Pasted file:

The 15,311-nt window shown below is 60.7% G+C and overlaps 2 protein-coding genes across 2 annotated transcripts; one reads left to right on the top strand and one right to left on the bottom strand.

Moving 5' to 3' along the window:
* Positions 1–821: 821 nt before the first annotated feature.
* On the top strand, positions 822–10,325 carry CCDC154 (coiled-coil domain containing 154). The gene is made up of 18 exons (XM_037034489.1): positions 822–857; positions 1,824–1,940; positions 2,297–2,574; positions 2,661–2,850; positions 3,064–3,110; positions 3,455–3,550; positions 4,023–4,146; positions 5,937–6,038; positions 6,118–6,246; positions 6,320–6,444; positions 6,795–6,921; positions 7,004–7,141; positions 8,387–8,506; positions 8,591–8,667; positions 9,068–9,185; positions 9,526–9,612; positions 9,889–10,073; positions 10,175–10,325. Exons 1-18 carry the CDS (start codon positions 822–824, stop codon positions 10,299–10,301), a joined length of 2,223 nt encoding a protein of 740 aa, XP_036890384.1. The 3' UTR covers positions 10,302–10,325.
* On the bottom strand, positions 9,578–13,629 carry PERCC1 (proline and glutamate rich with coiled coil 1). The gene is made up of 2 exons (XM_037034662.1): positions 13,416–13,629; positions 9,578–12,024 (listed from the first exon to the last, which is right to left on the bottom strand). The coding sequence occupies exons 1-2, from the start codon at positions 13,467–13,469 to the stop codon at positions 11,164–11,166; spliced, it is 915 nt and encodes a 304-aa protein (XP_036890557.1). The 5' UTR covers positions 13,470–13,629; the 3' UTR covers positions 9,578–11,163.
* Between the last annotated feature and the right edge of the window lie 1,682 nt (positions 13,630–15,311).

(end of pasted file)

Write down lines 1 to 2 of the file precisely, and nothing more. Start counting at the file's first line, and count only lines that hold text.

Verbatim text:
The 15,311-nt window shown below is 60.7% G+C and overlaps 2 protein-coding genes across 2 annotated transcripts; one reads left to right on the top strand and one right to left on the bottom strand.

Moving 5' to 3' along the window: